, Volume 20, Issue 3 Supplement, pp 485-491,
Open Access This content is freely available online to anyone, anywhere at any time.
Date: 30 Dec 2012

KRAS and BRAF Mutations in 203 Esophageal Squamous Cell Carcinomas: Pyrosequencing Technology and Literature Review



Epidermal growth factor receptor (EGFR) signaling is one of the most promising targets for molecular-targeted therapies in esophageal squamous cell carcinoma (ESCC). Thus, the molecular diagnosis of KRAS and BRAF mutations is clinically important in therapeutic decision making. However, the frequency of KRAS and BRAF mutations in ESCCs remains inconclusive because of the limited sample sizes of previous studies (all N ≤ 80). Pyrosequencing is a nonelectrophoretic nucleotide extension sequencing technology that can be used for mutation testing.


The frequency of KRAS and BRAF mutations was examined using a nonbiased database of 203 resected ESCCs and a high-throughput pyrosequencing assay.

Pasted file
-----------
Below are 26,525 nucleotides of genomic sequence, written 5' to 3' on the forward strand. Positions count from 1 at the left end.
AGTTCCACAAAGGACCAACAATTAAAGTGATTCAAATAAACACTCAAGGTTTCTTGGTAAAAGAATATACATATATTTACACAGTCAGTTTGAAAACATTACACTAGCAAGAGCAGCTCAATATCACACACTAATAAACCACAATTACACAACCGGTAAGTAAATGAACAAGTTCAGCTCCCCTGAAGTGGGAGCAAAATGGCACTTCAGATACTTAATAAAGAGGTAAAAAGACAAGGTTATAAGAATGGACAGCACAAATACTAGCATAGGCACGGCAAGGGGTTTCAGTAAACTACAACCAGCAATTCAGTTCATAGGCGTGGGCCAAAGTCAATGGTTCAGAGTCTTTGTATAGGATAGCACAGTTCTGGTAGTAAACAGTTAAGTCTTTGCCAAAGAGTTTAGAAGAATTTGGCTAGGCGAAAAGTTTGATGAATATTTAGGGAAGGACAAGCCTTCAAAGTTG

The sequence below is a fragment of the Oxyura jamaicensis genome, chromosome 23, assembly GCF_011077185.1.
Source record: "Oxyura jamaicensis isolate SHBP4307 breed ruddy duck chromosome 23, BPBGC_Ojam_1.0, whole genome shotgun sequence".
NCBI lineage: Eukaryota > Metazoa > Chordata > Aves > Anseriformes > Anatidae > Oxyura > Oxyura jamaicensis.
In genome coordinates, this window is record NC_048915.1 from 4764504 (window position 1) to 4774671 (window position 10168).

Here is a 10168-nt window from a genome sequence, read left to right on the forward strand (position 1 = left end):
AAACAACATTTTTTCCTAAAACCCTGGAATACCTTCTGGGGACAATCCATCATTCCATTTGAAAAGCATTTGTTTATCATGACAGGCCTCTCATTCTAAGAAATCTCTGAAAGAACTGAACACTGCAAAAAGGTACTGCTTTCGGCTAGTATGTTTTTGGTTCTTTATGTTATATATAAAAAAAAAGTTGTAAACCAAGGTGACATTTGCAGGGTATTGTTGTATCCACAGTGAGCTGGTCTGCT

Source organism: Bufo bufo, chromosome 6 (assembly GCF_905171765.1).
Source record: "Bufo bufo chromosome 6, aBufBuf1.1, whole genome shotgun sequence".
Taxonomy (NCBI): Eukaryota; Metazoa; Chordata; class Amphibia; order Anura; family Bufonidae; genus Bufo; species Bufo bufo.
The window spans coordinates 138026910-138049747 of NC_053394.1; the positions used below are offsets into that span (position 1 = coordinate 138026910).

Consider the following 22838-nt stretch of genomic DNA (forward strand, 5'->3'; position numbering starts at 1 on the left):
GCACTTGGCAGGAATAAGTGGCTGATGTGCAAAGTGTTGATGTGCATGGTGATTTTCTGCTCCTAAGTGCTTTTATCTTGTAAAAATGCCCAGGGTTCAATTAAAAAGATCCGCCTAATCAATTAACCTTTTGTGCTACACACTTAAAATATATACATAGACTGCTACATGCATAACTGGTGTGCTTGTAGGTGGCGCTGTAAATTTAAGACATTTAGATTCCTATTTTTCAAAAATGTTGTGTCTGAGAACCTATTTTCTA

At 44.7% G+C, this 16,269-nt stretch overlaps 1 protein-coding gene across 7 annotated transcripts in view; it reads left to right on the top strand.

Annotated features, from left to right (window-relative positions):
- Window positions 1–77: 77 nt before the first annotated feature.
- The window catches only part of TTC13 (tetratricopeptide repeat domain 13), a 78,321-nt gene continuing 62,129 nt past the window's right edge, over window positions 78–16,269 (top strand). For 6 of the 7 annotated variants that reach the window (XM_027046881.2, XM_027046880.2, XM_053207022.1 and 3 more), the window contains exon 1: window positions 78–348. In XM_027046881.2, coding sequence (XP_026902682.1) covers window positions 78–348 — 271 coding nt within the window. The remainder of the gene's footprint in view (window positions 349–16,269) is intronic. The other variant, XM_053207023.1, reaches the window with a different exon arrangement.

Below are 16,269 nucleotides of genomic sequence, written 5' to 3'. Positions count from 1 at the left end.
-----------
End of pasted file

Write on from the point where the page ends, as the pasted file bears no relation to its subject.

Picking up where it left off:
The validity of the KRAS pyrosequencing method was initially demonstrated by detection of all 4 types of KRAS mutations [c.35G>T (codon 12 GGT>GTT), c.35G>A (codon 12 GGT>GAT), c.34G>T (codon 12 GGT>TGT), c.38G>A mutation (codon 13 GGC>GAC)], which had been previously diagnosed using Scorpion-ARMS technology, in 9 colon cancer tissues (9 of 9; 100 %). Similar results were demonstrated for BRAF mutational status in 3 colon cancer cell lines (HCT116, Colo201, and HT29), which were validated by Sanger dideoxy sequencing. Subsequently, the KRAS mutation was found to be extremely rare (1 of 203; 0.5 %), and the BRAF mutation was absent (0 of 203; 0 %), in the dataset of 203 ESCCs.


These results suggest that KRAS and BRAF mutations play a limited role in the development of ESCC and that mutation analysis is not useful as a screening test for sensitivity to anti-EGFR therapy in ESCC.